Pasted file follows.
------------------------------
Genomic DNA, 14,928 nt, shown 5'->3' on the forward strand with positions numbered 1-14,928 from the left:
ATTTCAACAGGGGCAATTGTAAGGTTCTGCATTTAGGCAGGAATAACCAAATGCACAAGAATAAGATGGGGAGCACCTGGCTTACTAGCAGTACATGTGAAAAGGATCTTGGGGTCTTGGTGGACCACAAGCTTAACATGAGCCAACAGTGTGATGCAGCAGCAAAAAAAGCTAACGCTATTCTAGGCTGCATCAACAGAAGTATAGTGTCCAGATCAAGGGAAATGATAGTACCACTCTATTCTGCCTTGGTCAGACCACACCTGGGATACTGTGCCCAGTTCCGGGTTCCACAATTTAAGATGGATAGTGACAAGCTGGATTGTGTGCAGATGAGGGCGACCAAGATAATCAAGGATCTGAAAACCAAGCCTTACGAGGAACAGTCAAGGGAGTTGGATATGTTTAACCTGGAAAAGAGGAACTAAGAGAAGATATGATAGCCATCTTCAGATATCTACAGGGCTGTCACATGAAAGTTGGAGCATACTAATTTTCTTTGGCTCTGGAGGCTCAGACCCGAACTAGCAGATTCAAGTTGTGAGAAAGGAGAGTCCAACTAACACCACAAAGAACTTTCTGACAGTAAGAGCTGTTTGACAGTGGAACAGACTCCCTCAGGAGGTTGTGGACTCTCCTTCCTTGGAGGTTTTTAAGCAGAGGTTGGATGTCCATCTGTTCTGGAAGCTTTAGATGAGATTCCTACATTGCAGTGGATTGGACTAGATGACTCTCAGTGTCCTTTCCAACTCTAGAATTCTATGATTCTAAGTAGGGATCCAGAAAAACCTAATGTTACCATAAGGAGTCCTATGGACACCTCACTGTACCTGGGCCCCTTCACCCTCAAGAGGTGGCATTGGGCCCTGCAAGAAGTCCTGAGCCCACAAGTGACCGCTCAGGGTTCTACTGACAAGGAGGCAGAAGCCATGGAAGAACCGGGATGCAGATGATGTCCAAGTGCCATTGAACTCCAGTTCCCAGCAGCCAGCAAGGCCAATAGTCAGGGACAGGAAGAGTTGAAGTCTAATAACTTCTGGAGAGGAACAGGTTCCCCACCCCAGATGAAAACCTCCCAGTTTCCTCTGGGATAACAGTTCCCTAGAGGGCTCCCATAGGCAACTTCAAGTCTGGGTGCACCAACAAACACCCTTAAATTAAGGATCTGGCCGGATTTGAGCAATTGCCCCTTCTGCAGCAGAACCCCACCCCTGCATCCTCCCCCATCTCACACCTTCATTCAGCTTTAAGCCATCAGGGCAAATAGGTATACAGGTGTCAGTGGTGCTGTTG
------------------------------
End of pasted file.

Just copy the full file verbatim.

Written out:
Genomic DNA, 14,928 nt, shown 5'->3' on the forward strand with positions numbered 1-14,928 from the left:
ATTTCAACAGGGGCAATTGTAAGGTTCTGCATTTAGGCAGGAATAACCAAATGCACAAGAATAAGATGGGGAGCACCTGGCTTACTAGCAGTACATGTGAAAAGGATCTTGGGGTCTTGGTGGACCACAAGCTTAACATGAGCCAACAGTGTGATGCAGCAGCAAAAAAAGCTAACGCTATTCTAGGCTGCATCAACAGAAGTATAGTGTCCAGATCAAGGGAAATGATAGTACCACTCTATTCTGCCTTGGTCAGACCACACCTGGGATACTGTGCCCAGTTCCGGGTTCCACAATTTAAGATGGATAGTGACAAGCTGGATTGTGTGCAGATGAGGGCGACCAAGATAATCAAGGATCTGAAAACCAAGCCTTACGAGGAACAGTCAAGGGAGTTGGATATGTTTAACCTGGAAAAGAGGAACTAAGAGAAGATATGATAGCCATCTTCAGATATCTACAGGGCTGTCACATGAAAGTTGGAGCATACTAATTTTCTTTGGCTCTGGAGGCTCAGACCCGAACTAGCAGATTCAAGTTGTGAGAAAGGAGAGTCCAACTAACACCACAAAGAACTTTCTGACAGTAAGAGCTGTTTGACAGTGGAACAGACTCCCTCAGGAGGTTGTGGACTCTCCTTCCTTGGAGGTTTTTAAGCAGAGGTTGGATGTCCATCTGTTCTGGAAGCTTTAGATGAGATTCCTACATTGCAGTGGATTGGACTAGATGACTCTCAGTGTCCTTTCCAACTCTAGAATTCTATGATTCTAAGTAGGGATCCAGAAAAACCTAATGTTACCATAAGGAGTCCTATGGACACCTCACTGTACCTGGGCCCCTTCACCCTCAAGAGGTGGCATTGGGCCCTGCAAGAAGTCCTGAGCCCACAAGTGACCGCTCAGGGTTCTACTGACAAGGAGGCAGAAGCCATGGAAGAACCGGGATGCAGATGATGTCCAAGTGCCATTGAACTCCAGTTCCCAGCAGCCAGCAAGGCCAATAGTCAGGGACAGGAAGAGTTGAAGTCTAATAACTTCTGGAGAGGAACAGGTTCCCCACCCCAGATGAAAACCTCCCAGTTTCCTCTGGGATAACAGTTCCCTAGAGGGCTCCCATAGGCAACTTCAAGTCTGGGTGCACCAACAAACACCCTTAAATTAAGGATCTGGCCGGATTTGAGCAATTGCCCCTTCTGCAGCAGAACCCCACCCCTGCATCCTCCCCCATCTCACACCTTCATTCAGCTTTAAGCCATCAGGGCAAATAGGTATACAGGTGTCAGTGGTGCTGTTG